The Law Commission has finally completed its investigation into the lease terms used in the retirement industry. It reported to the Government on 31st March 2017 and the Government will now consider how to respond. Broadly, the Commission have concluded that event fees should not be abolished (as some stakeholders were advocating) but instead have suggested that there is a case for providing older consumers with greater protection and clarity by regulating event fee terms. The Report recommends that such regulation could involve:
- Preventing event fees from being charged in unexpected circumstances.
- Imposing obligations on landlords/operators to provide standardised and transparent information about event fees to consumers at an early stage. This would include an indication of how much a consumer may have to pay, enabling informed choices to be made.
- Making it easier for consumers to challenge unfair event fees (i.e. those not complying with the above) by providing increased legal certainty.
The Law Commission has drafted a code of practice and is recommending to Government that it is given statutory approval under the Leasehold Reform, Housing and Urban Development Act 1993, Section 87. The code limits the circumstances in which event fees may be charged and, in certain circumstances, the amount that can be charged. It also imposes obligations on the landlord/operator to provide transparent information about event fees to consumers at an early stage of the purchase process, including an indication of how much the event fee is likely to be. The Code of Practice does impose further obligations on the landlord/operator to cap event fees that may be charged on sub-letting or change of occupancy, to a maximum limit. There are some fairly complex provisions as to when and how the prescribed cap will apply, particularly as the prescribed cap is calculated on the purchase price or open market value of the property, whichever is the lower amount. The Code of Practice sets out a formula to calculate the prescribed cap.
Where event fees are calculated on the length of ownership of the property, then the Code of Practice recommends that no event fee is payable on sub-letting or change of occupancy until the maximum rate is reached. The intention is to ensure that the landlord/operator is not paid an event fee twice for the same period of time.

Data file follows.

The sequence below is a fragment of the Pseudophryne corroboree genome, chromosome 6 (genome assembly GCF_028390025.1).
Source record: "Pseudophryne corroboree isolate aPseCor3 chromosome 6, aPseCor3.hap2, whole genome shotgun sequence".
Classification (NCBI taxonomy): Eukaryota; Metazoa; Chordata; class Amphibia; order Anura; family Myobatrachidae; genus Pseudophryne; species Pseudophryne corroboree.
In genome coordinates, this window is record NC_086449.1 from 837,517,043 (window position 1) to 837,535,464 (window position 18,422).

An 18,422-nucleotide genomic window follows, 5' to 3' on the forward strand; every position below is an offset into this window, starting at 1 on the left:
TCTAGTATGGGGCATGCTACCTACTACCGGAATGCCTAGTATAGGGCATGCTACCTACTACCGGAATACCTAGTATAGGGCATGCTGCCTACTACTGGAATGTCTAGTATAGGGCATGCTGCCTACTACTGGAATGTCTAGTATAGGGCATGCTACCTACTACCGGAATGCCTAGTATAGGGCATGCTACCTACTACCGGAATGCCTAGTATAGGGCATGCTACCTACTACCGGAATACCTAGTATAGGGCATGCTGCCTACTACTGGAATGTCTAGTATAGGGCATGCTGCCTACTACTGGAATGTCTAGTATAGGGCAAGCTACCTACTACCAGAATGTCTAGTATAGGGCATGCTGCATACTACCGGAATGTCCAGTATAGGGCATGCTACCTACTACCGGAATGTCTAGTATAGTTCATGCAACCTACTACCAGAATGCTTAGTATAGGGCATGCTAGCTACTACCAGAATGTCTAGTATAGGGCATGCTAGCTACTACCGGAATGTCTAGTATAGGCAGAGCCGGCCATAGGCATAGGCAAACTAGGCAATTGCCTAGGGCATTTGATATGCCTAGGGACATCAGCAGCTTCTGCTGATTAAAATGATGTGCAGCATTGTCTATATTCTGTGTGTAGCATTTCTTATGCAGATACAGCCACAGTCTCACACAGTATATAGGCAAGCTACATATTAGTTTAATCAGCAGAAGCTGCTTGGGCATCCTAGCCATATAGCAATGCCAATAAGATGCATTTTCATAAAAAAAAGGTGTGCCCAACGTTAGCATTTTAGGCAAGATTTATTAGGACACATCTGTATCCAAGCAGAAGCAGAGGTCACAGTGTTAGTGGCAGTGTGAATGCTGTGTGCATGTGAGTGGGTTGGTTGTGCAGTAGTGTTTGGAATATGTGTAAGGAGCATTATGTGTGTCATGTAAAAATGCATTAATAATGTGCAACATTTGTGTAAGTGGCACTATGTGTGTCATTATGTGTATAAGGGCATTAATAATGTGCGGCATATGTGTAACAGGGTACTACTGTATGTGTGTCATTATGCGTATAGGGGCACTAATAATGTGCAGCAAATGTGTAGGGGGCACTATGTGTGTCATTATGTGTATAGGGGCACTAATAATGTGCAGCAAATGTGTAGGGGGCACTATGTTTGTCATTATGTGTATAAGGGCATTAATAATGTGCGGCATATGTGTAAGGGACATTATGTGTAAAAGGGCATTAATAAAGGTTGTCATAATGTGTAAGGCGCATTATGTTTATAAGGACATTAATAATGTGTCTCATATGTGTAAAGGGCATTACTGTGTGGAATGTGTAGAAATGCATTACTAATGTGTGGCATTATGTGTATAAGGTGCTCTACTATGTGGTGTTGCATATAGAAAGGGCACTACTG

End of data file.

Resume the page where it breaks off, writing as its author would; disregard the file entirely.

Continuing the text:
There are also recommendations as to how a landlord/operator should advertise a retirement property, as that advert must state that an event fee is payable with a general indication of the amount and method of calculation. There is also an obligation to provide a prospective buyer with a disclosure document when that buyer expresses an interest in a particular property. For properties which are not sold off-plan, a disclosure document must be provided on the prospective buyer’s first visit to the property.
Their report also recommends that where retirement properties are sold by an estate agent, the estate agent may not be aware that event fees apply and, therefore, this should be addressed by use of a central online database. Although the exact nature of that database is not clear, it is suggested there would be an obligation on the landlord/operator to provide a disclosure document to the estate agent or consumer within a fixed timescale of two working days following request for details of any event fees that may apply. This would seem to us an extremely short period of time for any commercial entity to respond (and respond accurately) to such an enquiry and, if carried through into legislation, will mean that landlords/operators will need to be extremely efficient in keeping a record of the necessary information and have procedures in place to react quickly.
Finally, the report recommends that where there has been a breach of the Code of Practice, the relevant event fee term should be presumed to be unfair and unenforceable. It is suggested that the best way to achieve this would be to amend Schedule 2 to the Consumer Rights Act 2015, having the effect of adding non-compliant event fees to the ‘grey list’ of contract terms which may be regarded by a court as indicatively unfair. This recommended amendment to the grey list is suggested to only apply to new leases created after such an amendment, with existing leases being unaffected (albeit that there is a suggestion that possible future reform could include the grey list applying to an existing lease on the occasion of its next assignment).
While the contents of the report are not unexpected as the Law Commission has engaged very thoroughly with the stakeholders concerned, it does have significant implications for retirement village operators including as to the nature of the standard leases that they use and the records and information that they keep.
Do please contact us if you have any concerns over the impact on your business or the response that may be required.
These notes have been prepared for the purpose of an article only. They should not be regarded as a substitute for taking legal advice.